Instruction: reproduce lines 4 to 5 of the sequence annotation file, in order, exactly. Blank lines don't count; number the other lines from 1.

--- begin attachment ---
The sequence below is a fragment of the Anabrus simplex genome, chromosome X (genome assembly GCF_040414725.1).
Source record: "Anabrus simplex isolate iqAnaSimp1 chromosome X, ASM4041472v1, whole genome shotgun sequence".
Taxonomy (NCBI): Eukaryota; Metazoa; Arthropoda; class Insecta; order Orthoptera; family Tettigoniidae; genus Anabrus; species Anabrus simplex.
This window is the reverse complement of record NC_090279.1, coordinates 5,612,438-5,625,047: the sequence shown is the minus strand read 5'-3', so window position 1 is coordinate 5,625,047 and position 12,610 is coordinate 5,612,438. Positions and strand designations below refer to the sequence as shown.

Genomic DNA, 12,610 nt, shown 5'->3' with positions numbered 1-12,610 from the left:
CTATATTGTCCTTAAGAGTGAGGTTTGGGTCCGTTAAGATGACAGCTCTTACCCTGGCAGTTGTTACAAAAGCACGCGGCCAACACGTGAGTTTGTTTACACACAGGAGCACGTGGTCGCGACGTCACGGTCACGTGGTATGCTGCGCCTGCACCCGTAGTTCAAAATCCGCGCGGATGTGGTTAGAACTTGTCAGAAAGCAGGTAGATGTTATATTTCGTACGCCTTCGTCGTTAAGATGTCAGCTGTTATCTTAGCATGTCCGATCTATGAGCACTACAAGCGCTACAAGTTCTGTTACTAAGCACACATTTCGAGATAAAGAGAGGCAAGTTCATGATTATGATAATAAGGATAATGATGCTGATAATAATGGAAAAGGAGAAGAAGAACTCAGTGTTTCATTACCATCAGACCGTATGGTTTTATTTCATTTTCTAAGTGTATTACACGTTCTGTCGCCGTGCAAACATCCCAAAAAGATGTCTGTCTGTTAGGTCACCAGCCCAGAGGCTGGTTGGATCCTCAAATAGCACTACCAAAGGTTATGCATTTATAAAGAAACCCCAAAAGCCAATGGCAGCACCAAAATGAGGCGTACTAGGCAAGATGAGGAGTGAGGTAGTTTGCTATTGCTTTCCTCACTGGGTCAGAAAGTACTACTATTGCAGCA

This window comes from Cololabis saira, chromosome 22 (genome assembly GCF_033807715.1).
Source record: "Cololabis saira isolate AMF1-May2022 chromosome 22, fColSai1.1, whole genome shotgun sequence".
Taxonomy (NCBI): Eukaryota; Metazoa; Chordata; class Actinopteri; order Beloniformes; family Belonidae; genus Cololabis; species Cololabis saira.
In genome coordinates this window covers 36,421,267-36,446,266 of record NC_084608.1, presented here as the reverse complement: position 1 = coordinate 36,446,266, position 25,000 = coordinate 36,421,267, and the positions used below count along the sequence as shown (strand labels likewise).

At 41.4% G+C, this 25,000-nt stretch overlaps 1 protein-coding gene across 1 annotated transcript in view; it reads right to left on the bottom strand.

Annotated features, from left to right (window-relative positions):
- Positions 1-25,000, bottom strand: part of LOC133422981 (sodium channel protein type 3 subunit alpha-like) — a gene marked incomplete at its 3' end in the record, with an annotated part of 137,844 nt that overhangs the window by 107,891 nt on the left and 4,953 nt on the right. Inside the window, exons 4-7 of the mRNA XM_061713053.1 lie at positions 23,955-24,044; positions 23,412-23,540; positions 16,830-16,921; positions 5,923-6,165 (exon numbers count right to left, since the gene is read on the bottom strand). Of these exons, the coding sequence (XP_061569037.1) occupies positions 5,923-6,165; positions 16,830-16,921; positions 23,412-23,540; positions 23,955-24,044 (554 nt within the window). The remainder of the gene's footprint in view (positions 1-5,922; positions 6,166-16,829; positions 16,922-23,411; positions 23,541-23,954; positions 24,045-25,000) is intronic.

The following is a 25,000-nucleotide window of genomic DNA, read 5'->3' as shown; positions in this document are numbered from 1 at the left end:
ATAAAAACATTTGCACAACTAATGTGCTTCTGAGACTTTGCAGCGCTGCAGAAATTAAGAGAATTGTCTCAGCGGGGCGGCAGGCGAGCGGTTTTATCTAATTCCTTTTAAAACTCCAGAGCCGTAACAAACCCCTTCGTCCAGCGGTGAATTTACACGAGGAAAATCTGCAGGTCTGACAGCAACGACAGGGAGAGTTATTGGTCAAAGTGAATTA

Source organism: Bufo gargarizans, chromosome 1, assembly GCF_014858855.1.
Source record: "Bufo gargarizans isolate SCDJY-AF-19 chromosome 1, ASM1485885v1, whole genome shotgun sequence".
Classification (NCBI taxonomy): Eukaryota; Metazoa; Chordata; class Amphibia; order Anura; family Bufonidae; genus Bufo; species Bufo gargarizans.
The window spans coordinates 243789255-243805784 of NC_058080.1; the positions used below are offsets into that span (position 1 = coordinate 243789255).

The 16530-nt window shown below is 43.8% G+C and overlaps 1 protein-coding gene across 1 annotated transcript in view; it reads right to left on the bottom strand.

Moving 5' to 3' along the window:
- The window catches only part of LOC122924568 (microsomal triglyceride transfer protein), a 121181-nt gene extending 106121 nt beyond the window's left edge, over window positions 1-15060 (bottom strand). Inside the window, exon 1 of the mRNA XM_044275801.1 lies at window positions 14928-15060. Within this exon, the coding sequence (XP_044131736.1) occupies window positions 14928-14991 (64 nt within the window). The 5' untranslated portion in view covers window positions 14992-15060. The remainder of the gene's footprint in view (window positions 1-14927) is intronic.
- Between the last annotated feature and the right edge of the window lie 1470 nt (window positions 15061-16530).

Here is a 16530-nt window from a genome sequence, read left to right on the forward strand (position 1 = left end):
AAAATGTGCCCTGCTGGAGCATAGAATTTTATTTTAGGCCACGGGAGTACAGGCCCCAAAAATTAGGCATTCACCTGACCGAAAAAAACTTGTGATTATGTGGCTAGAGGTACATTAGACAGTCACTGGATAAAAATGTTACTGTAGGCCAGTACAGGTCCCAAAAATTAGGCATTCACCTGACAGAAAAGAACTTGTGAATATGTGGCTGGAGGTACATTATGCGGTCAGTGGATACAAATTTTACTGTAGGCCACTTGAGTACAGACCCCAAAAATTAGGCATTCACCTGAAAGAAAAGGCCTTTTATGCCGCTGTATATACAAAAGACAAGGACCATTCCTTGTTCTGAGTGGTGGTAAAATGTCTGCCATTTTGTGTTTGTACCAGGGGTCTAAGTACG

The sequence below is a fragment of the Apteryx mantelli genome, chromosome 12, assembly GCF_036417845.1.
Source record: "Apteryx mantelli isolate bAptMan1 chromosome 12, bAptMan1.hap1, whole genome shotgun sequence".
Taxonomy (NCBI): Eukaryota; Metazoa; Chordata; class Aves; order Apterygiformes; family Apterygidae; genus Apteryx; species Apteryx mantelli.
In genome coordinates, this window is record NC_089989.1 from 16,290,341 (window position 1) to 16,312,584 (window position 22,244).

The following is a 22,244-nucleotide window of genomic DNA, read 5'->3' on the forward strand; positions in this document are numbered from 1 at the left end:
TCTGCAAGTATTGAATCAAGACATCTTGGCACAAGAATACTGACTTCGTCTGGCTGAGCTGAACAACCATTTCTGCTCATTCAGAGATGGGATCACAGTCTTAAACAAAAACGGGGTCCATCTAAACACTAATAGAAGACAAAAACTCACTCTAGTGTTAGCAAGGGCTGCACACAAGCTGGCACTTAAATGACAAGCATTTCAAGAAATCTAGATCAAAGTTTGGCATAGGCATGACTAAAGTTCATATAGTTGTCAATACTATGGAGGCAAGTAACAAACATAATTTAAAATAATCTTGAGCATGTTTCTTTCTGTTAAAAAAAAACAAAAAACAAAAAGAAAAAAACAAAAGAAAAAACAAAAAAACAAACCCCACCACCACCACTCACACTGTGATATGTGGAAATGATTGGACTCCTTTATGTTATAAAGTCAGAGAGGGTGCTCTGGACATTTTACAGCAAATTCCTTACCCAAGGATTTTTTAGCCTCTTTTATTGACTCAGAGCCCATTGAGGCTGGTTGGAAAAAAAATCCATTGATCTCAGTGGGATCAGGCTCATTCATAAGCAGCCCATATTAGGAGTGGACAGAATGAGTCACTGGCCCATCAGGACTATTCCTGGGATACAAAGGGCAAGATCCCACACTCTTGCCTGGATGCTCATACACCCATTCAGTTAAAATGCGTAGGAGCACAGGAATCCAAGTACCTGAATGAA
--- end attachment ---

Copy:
This window is the reverse complement of record NC_090279.1, coordinates 5,612,438-5,625,047: the sequence shown is the minus strand read 5'-3', so window position 1 is coordinate 5,625,047 and position 12,610 is coordinate 5,612,438. Positions and strand designations below refer to the sequence as shown.

Genomic DNA, 12,610 nt, shown 5'->3' with positions numbered 1-12,610 from the left: